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This herd of Gyr, a tropical cattle breed, is being studied as part of Labex research on cattle genetics. Above, animal caretaker José Cristiano dos Santos takes the cows for a health inspection at the Coronel Pacheco Experimental Click the image for more information about it.

U.S.-Brazil Research Partnership Paying Off for Both Countries

By Kim Kaplan
December 4, 2001

Labex , a successful, growing collaboration between the Agricultural Research Service and a partner from Brazil, promises a range of agricultural benefits for both countries.

The Labex program, proposed by ARS’s Brazilian counterpart Empresa Brasileira de Pesquisa Agropecuaria (EMBRAPA), is proving to be a fruitful collaboration. Labex is a Portuguese term for “Virtual Lab,” so named because the program is a laboratory that exists only as a concept, without any lab buildings of its own.

Central to the program is bringing Brazilian scientists to ARS laboratories for two- to three-year terms and pairing them with appropriate ARS partners. Unlike many cooperative programs that focus on post-doctoral training, the Brazilian researchers in this program are all senior scientists. Labex also encourages other formal and informal exchanges between scientists of the two research services.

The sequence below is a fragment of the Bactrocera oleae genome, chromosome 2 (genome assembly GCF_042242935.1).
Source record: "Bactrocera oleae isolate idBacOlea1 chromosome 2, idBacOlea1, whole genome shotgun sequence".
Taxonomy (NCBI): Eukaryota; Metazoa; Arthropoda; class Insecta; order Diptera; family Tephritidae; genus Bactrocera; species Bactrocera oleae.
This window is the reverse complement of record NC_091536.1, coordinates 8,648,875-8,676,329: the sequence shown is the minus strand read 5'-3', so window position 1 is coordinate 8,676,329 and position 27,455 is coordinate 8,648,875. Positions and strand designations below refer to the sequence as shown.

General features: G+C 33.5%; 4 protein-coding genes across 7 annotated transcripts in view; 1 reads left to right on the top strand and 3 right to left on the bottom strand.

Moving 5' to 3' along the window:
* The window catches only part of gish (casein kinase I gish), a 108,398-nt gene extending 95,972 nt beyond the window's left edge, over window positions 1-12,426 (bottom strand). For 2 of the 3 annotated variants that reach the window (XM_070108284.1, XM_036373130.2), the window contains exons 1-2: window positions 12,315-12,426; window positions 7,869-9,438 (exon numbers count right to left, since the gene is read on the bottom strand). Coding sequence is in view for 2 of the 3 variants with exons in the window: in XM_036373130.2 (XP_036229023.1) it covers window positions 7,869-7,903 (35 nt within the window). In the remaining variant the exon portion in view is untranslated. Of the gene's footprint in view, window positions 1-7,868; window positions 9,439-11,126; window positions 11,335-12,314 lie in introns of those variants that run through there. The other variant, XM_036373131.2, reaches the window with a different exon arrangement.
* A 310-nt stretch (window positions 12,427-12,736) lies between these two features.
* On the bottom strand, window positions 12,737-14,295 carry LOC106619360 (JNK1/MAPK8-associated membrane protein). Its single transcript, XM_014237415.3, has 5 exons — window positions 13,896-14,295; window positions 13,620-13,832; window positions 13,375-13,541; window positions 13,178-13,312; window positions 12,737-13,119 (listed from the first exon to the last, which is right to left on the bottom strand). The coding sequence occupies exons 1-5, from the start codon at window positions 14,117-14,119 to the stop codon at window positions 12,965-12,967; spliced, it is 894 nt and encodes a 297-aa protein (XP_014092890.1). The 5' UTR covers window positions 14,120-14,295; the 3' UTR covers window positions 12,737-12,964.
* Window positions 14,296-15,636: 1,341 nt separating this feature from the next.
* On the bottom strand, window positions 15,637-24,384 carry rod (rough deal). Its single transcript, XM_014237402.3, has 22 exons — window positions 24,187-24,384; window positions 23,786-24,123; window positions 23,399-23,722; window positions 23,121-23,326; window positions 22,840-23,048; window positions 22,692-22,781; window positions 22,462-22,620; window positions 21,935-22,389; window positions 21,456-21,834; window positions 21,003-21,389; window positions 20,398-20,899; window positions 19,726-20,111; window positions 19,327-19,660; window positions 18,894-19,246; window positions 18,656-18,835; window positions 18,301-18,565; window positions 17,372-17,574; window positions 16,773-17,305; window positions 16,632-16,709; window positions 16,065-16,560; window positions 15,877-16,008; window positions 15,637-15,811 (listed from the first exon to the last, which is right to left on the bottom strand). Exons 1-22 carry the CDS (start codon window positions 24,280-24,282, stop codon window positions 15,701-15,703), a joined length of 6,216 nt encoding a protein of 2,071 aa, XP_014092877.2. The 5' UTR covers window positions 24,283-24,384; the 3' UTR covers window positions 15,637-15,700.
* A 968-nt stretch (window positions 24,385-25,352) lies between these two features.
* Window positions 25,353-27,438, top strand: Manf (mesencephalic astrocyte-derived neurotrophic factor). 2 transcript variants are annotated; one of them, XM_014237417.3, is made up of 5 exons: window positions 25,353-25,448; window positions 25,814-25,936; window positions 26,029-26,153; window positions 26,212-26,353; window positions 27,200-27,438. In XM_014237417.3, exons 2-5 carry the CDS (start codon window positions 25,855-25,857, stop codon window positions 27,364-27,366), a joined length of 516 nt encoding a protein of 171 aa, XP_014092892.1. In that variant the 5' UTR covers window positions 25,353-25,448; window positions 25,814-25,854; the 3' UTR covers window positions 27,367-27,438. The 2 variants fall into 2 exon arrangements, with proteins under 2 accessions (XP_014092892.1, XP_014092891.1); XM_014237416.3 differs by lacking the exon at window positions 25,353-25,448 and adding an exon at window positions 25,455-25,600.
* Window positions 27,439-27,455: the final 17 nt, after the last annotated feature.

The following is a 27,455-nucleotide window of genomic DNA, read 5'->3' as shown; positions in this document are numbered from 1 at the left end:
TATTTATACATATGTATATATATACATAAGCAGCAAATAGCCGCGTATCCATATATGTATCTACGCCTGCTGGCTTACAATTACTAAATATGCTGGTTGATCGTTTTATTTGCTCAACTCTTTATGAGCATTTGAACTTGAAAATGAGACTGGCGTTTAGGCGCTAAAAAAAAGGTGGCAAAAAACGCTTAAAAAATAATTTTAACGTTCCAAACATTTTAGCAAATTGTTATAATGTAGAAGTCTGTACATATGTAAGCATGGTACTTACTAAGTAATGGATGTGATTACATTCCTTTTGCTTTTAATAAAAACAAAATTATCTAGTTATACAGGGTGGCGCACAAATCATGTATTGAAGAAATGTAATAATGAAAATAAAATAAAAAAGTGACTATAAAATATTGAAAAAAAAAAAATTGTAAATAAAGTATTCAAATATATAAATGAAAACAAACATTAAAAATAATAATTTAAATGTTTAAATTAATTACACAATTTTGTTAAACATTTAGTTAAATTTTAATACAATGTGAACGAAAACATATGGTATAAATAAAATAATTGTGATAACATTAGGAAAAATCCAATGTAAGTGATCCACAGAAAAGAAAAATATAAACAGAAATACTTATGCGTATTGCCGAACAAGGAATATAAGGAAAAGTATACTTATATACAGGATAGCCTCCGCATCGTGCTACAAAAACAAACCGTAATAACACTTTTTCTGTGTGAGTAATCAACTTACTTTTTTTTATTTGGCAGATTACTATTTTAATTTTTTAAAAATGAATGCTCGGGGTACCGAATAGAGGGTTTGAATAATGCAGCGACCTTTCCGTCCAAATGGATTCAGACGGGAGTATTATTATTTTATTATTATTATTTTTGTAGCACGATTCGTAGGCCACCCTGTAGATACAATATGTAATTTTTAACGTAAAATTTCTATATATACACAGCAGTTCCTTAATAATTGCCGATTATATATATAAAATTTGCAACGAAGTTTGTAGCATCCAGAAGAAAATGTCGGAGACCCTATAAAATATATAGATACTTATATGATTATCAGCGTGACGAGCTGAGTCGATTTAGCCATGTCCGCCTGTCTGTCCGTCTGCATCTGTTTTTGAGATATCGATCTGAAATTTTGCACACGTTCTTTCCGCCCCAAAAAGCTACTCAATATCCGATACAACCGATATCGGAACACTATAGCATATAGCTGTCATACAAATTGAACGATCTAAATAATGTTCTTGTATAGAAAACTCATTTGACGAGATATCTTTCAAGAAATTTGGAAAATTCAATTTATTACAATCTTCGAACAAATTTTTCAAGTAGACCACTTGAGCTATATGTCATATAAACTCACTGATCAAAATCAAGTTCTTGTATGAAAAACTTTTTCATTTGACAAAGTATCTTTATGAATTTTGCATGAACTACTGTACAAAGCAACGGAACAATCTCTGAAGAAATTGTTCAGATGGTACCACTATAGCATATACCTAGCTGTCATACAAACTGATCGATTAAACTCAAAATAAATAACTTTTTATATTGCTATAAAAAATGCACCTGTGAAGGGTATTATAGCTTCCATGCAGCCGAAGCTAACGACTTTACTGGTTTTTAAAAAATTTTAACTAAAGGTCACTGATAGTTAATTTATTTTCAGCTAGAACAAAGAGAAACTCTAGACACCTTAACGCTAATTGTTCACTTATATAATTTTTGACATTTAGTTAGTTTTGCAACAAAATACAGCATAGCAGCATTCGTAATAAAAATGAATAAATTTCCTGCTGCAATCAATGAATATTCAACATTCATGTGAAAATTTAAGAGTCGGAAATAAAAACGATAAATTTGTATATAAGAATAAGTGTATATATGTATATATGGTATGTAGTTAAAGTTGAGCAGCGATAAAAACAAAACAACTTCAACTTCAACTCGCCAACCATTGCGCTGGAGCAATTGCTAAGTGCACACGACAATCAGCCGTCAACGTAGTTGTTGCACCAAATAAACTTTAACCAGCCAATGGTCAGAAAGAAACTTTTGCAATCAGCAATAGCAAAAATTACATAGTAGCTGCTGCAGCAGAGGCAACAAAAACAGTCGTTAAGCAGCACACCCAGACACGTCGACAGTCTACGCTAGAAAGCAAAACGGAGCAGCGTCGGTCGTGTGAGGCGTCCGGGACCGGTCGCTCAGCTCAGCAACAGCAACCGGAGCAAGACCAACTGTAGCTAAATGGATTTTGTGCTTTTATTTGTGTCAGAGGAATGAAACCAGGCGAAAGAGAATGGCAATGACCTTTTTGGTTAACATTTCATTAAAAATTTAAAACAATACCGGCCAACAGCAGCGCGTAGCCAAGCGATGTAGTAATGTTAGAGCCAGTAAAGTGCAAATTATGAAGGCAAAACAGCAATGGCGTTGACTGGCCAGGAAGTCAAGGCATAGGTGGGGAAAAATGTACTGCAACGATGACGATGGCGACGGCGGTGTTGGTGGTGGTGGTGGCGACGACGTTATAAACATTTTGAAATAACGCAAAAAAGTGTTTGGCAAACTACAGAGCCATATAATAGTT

Active only since 1998, the program is already paying off in research results in integrated pest management, precision agriculture, soil science and genetic research. For example, Labex is facilitating cooperative work to find genetic resistance to internal parasites in cattle, which would be welcome in both countries. Internal parasites cost the beef and dairy industries $2 billion annually in the United States alone.

Another collaborating team is developing better biocontrols for the stink bug, a major pest of soybeans in both Brazil and the United States. The team has already identified a more complete pheromone blend to attract neotropical brown stink bugs, making it possible to monitor fields for the pests’ appearance so pesticide use can be narrowly targeted. They have also developed an effective trap design to go with the pheromone lure, for which they are currently seeking commercial producers.

Brazil proposed the Labex program because the country saw itself and the United States as natural partners in agricultural research, with many similar agricultural and environmental problems to solve. Both are also world leaders in agricultural research and technology.

To learn more about this research, see a more detailed story in the December issue of Agricultural Research magazine.

ARS is the U.S. Department of Agriculture's chief scientific research agency.